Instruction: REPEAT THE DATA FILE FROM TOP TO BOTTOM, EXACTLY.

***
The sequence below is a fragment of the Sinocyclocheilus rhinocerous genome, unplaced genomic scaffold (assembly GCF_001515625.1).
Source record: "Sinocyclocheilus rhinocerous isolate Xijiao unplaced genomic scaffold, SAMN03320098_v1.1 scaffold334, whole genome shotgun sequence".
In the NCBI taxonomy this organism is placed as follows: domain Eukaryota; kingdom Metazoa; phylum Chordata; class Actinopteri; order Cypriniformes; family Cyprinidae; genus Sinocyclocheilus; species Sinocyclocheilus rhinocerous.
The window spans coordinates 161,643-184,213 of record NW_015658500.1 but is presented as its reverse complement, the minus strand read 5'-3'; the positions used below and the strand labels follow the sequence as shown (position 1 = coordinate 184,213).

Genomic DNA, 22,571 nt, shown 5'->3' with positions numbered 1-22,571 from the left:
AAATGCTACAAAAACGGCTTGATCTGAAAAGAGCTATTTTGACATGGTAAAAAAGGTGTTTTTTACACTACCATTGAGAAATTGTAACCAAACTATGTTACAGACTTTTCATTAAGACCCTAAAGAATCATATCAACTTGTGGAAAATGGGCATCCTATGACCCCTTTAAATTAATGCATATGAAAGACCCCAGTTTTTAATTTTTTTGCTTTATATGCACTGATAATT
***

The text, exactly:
The sequence below is a fragment of the Sinocyclocheilus rhinocerous genome, unplaced genomic scaffold (assembly GCF_001515625.1).
Source record: "Sinocyclocheilus rhinocerous isolate Xijiao unplaced genomic scaffold, SAMN03320098_v1.1 scaffold334, whole genome shotgun sequence".
In the NCBI taxonomy this organism is placed as follows: domain Eukaryota; kingdom Metazoa; phylum Chordata; class Actinopteri; order Cypriniformes; family Cyprinidae; genus Sinocyclocheilus; species Sinocyclocheilus rhinocerous.
The window spans coordinates 161,643-184,213 of record NW_015658500.1 but is presented as its reverse complement, the minus strand read 5'-3'; the positions used below and the strand labels follow the sequence as shown (position 1 = coordinate 184,213).

Genomic DNA, 22,571 nt, shown 5'->3' with positions numbered 1-22,571 from the left:
AAATGCTACAAAAACGGCTTGATCTGAAAAGAGCTATTTTGACATGGTAAAAAAGGTGTTTTTTACACTACCATTGAGAAATTGTAACCAAACTATGTTACAGACTTTTCATTAAGACCCTAAAGAATCATATCAACTTGTGGAAAATGGGCATCCTATGACCCCTTTAAATTAATGCATATGAAAGACCCCAGTTTTTAATTTTTTTGCTTTATATGCACTGATAATT